The most enjoyable aspect of The First Law trilogy is the way that Abercrombie plays with the tropes of epic fantasy – he fully embraces them while adding a satiric bite and unexpected outcomes. In my review of Before They Are Hanged I mentioned that this had lost the novelty of The Blade Itself – but I must say that Abercrombie rounds things out wonderfully in Last Argument of Kings. As the trilogy ends, the reader is finally let in on a bit of what’s been going on behind the scenes – and the end is decidedly not typical for epic fantasy. For experienced readers of the genre – basically, people who are in on the joke – the end will likely be something of a breath of fresh air. I imagine those that aren’t in on the joke (or don’t find it all that amusing) will simply think it stinks – or at least that it is not particularly satisfying in the way that people generally want things to end. I found it inspired as the mixed emotions rebelled against one another.Again, I don't what to make of this "plays with the tropes of epic fantasy" without having a clear understanding of what Ken means here. Do agree on the loss of novelty in the second volume, however. As for the last half of this paragraph, it is again tied in to the difficult decision of what to include and what to withhold when reviewing a concluding volume to a multi-volume work. But it does sound a bit bland in a way, because there is nothing specific above that would give any smidgen of a hint of what this "joke" would be (I've read the book and I know it is in reference to how the character arcs unfold and how there isn't a nice, neat ending, but saying this is not by itself going to "spoil" anything. Sometimes, many reviewers are just too reluctant to delve into what it is that moved them in the first place about a story, with the end result being a review that is a bit too mushy in places).
Characterization remains a strong point – Inquisitor Glokta may be my favorite character in epic fantasy at the moment. The sardonic wit of his external and internal dialogue is priceless, while I can’t help but like this almost entirely unlikable person. Logen reveals his dark side and the Bloody Nine, Jezal grows as a character as he falls back to his roots, and that bastard Bayaz…. I was also pleased to find out that Abercrombie has indeed been keeping Ardee around for a reason – though her character is a little too witty and unconvincing.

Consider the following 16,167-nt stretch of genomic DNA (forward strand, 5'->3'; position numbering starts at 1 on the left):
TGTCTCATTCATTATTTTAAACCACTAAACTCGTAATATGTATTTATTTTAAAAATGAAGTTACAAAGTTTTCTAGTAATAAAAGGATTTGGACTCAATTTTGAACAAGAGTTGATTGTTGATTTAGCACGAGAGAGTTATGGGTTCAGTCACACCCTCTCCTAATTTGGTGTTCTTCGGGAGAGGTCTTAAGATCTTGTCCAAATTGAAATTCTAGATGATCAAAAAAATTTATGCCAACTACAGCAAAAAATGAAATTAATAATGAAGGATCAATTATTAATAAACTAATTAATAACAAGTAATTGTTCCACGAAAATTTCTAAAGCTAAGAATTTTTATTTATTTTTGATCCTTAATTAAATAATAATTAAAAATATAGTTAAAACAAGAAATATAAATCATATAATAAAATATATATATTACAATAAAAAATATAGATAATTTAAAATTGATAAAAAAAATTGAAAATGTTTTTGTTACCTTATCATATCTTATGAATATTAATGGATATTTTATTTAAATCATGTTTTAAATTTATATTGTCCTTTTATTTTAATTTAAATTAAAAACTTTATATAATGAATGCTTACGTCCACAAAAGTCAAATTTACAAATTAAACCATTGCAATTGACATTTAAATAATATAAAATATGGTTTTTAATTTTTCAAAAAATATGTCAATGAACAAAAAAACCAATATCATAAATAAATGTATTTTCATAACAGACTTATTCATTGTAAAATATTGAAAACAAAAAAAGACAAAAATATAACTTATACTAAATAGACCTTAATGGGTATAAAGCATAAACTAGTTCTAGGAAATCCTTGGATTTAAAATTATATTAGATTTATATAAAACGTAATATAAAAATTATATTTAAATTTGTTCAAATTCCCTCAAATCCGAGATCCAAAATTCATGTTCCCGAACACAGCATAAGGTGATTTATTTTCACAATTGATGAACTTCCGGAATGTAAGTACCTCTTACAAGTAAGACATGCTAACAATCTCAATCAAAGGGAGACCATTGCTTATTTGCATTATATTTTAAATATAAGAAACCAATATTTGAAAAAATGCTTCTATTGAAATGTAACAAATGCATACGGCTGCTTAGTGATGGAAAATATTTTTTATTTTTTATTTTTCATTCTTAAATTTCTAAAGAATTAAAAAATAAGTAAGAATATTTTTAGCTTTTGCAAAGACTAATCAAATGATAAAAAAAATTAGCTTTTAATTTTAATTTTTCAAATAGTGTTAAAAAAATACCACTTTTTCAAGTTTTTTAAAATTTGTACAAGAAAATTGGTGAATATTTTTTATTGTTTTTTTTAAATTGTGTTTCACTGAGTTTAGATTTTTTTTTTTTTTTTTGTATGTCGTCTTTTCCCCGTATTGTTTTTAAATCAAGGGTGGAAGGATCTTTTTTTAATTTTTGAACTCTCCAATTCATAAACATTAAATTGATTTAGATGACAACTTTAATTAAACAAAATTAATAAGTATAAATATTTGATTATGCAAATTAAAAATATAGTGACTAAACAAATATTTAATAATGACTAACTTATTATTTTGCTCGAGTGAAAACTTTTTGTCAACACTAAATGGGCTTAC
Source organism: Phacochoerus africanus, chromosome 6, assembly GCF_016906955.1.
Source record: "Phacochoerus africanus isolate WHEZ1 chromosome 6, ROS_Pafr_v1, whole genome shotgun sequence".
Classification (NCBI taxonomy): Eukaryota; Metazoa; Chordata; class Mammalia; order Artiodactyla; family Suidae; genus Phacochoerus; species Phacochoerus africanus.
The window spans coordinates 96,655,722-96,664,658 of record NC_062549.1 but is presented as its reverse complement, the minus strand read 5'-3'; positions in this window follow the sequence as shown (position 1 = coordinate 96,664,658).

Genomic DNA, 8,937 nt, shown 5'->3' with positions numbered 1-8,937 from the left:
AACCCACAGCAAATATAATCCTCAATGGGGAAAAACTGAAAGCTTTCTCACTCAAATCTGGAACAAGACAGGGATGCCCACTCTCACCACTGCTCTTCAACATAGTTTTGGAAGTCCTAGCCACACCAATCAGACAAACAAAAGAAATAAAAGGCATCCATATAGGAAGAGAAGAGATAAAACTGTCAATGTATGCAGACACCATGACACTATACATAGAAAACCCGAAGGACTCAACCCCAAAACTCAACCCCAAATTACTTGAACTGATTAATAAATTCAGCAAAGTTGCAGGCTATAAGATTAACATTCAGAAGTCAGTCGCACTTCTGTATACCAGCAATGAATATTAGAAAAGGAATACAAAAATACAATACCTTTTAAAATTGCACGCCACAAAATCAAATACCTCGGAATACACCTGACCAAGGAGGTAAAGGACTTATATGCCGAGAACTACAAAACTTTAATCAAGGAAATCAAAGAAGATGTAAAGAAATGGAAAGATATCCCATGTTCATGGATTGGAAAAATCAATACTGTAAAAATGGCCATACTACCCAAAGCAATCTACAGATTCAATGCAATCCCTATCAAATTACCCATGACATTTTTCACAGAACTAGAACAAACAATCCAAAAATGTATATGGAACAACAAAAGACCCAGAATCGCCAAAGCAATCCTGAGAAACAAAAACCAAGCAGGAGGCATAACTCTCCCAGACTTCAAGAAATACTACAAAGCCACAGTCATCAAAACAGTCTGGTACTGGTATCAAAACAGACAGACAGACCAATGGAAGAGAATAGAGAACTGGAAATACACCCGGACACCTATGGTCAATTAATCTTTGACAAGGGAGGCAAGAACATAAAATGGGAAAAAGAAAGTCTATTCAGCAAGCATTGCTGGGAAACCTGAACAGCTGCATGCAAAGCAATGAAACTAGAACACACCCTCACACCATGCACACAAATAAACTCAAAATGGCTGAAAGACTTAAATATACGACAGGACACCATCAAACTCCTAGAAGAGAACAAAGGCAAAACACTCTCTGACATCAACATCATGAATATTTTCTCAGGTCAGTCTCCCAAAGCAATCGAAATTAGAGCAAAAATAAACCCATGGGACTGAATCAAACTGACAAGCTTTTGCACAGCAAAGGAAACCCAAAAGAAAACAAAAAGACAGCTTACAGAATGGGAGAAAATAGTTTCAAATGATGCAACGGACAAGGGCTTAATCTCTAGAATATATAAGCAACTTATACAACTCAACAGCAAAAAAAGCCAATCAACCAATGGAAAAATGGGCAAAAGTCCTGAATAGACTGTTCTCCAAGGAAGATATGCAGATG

While I would have considered using a quote here or there to support these assertions, at least there's something specific here being said about the characters and Ken's reactions to them. Just a little bit more explanation on the "whys" and I would have been satisfied, but this isn't bad at all. It would have made me want to read the third book if I hadn't already read it a year ago.
Series come to an end – and I’ve said before how it’s often a bitter-sweet kind of moment. With the Last Argument of Kings, Abercrombie seems to have poured on the bitter – which makes it all the more sweet. Abercrombie hasn’t been writing the standard epic fantasy trilogy – and the proof is in the ending. This series has overwhelmed many and under-whelmed more than few – but it something that fans of epic fantasy simply must read for themselves. 8.5/10
All in all, not a really "bad" review, but rather one that left me wishing that Ken had explored things more, as there just wasn't that "personal" connection between reviewer and book there that sometimes makes for a great review. Mind you, I myself have made just about all the mistakes that I note above, but hey, sometimes the point in critiquing another's review is to learn just what it is about your own that is lacking. Besides, diff'rent stroke, diff'rent folks, right? It's a review that'll work for many, even if it didn't work as well for me. Can't say he didn't engage the book, only that he didn't do it as well as perhaps some (me?) would have liked.
Now I hope others will do the same for mine...perhaps note how I quote too much on occasion, how I focus on theme to the detriment of plot/characterization analysis, and how I don't rip books to shreds as I perhaps ought to do, etc. Turnabout is fair play, no?